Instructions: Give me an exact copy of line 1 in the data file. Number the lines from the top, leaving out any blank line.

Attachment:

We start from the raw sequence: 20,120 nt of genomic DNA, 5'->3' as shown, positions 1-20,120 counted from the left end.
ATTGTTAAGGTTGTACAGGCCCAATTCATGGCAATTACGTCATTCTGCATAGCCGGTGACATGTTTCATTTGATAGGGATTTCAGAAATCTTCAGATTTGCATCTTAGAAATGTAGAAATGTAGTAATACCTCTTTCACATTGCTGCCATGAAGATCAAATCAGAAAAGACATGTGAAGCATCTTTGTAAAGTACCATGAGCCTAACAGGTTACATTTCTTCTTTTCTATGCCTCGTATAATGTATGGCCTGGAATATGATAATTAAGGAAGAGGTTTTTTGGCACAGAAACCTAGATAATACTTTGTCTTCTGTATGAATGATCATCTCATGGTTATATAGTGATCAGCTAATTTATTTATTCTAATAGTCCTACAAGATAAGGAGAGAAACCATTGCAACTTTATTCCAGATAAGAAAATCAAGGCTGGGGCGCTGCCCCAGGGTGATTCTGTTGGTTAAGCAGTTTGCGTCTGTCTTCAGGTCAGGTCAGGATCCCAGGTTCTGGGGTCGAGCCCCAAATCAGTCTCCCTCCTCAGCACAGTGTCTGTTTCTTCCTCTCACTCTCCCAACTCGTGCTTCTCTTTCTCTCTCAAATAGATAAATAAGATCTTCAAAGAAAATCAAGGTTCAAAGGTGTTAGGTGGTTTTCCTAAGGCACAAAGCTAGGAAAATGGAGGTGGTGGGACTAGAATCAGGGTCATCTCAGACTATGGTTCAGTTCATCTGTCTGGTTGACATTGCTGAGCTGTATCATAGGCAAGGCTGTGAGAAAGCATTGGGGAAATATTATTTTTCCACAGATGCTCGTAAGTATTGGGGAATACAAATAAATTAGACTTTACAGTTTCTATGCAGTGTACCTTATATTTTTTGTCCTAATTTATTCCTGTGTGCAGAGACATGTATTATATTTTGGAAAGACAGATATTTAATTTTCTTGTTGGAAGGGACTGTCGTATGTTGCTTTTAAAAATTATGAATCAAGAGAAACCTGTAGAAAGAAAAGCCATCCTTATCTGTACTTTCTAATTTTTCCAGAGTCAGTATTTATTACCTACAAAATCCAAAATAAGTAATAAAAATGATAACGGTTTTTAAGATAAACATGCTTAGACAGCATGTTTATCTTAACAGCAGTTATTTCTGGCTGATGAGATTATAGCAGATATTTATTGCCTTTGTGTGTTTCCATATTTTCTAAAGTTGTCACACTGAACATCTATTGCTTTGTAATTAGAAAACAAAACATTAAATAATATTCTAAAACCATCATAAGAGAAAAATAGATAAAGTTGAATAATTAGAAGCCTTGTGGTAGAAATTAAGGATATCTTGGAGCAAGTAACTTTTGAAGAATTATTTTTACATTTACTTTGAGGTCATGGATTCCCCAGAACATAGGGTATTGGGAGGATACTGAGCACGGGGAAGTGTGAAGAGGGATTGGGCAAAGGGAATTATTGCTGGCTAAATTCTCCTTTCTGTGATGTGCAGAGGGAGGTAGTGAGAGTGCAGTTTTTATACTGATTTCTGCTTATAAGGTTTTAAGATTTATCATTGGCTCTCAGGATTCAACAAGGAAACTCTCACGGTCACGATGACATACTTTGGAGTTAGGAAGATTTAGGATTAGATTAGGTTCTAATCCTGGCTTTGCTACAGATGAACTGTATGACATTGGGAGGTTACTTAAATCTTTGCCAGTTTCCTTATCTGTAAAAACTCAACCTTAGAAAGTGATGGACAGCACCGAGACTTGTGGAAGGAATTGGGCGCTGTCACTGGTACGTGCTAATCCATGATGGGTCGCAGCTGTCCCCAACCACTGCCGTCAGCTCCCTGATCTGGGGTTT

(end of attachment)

We start from the raw sequence: 20,120 nt of genomic DNA, 5'->3' as shown, positions 1-20,120 counted from the left end.